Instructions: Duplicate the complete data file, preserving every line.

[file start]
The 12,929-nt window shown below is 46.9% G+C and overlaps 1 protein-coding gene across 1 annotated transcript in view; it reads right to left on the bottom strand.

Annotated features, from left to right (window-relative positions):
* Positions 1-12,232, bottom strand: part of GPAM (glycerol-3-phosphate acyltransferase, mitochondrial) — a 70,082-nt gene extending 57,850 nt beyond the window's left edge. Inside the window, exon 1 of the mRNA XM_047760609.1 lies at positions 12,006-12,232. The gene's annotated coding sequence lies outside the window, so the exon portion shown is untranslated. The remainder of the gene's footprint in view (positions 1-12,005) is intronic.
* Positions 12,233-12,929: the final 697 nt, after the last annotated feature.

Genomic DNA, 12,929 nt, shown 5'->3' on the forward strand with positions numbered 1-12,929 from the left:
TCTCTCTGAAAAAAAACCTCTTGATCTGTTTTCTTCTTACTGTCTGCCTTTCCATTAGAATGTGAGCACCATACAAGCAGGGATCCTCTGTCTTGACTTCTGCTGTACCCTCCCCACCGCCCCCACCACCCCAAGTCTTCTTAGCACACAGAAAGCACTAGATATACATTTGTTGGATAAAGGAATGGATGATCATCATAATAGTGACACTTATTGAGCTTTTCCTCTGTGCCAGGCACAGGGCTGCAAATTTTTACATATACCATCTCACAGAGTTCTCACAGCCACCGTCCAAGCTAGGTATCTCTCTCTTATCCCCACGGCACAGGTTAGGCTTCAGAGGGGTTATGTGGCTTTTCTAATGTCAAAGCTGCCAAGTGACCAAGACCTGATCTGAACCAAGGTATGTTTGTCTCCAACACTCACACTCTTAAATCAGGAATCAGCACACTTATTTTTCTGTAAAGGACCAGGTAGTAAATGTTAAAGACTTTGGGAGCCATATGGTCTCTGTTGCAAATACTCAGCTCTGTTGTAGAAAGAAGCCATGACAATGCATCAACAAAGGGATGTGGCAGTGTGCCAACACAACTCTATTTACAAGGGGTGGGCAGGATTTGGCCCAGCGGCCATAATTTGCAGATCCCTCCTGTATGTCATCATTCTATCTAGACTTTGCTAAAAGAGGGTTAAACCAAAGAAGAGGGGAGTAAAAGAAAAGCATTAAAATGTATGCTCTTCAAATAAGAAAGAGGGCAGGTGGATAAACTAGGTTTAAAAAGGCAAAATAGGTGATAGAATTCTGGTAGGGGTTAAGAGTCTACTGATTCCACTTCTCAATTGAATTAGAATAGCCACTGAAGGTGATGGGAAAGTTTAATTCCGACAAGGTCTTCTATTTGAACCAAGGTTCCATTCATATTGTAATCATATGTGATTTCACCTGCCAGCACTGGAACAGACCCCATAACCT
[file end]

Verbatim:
The 12,929-nt window shown below is 46.9% G+C and overlaps 1 protein-coding gene across 1 annotated transcript in view; it reads right to left on the bottom strand.

Annotated features, from left to right (window-relative positions):
* Positions 1-12,232, bottom strand: part of GPAM (glycerol-3-phosphate acyltransferase, mitochondrial) — a 70,082-nt gene extending 57,850 nt beyond the window's left edge. Inside the window, exon 1 of the mRNA XM_047760609.1 lies at positions 12,006-12,232. The gene's annotated coding sequence lies outside the window, so the exon portion shown is untranslated. The remainder of the gene's footprint in view (positions 1-12,005) is intronic.
* Positions 12,233-12,929: the final 697 nt, after the last annotated feature.

Genomic DNA, 12,929 nt, shown 5'->3' on the forward strand with positions numbered 1-12,929 from the left:
TCTCTCTGAAAAAAAACCTCTTGATCTGTTTTCTTCTTACTGTCTGCCTTTCCATTAGAATGTGAGCACCATACAAGCAGGGATCCTCTGTCTTGACTTCTGCTGTACCCTCCCCACCGCCCCCACCACCCCAAGTCTTCTTAGCACACAGAAAGCACTAGATATACATTTGTTGGATAAAGGAATGGATGATCATCATAATAGTGACACTTATTGAGCTTTTCCTCTGTGCCAGGCACAGGGCTGCAAATTTTTACATATACCATCTCACAGAGTTCTCACAGCCACCGTCCAAGCTAGGTATCTCTCTCTTATCCCCACGGCACAGGTTAGGCTTCAGAGGGGTTATGTGGCTTTTCTAATGTCAAAGCTGCCAAGTGACCAAGACCTGATCTGAACCAAGGTATGTTTGTCTCCAACACTCACACTCTTAAATCAGGAATCAGCACACTTATTTTTCTGTAAAGGACCAGGTAGTAAATGTTAAAGACTTTGGGAGCCATATGGTCTCTGTTGCAAATACTCAGCTCTGTTGTAGAAAGAAGCCATGACAATGCATCAACAAAGGGATGTGGCAGTGTGCCAACACAACTCTATTTACAAGGGGTGGGCAGGATTTGGCCCAGCGGCCATAATTTGCAGATCCCTCCTGTATGTCATCATTCTATCTAGACTTTGCTAAAAGAGGGTTAAACCAAAGAAGAGGGGAGTAAAAGAAAAGCATTAAAATGTATGCTCTTCAAATAAGAAAGAGGGCAGGTGGATAAACTAGGTTTAAAAAGGCAAAATAGGTGATAGAATTCTGGTAGGGGTTAAGAGTCTACTGATTCCACTTCTCAATTGAATTAGAATAGCCACTGAAGGTGATGGGAAAGTTTAATTCCGACAAGGTCTTCTATTTGAACCAAGGTTCCATTCATATTGTAATCATATGTGATTTCACCTGCCAGCACTGGAACAGACCCCATAACCT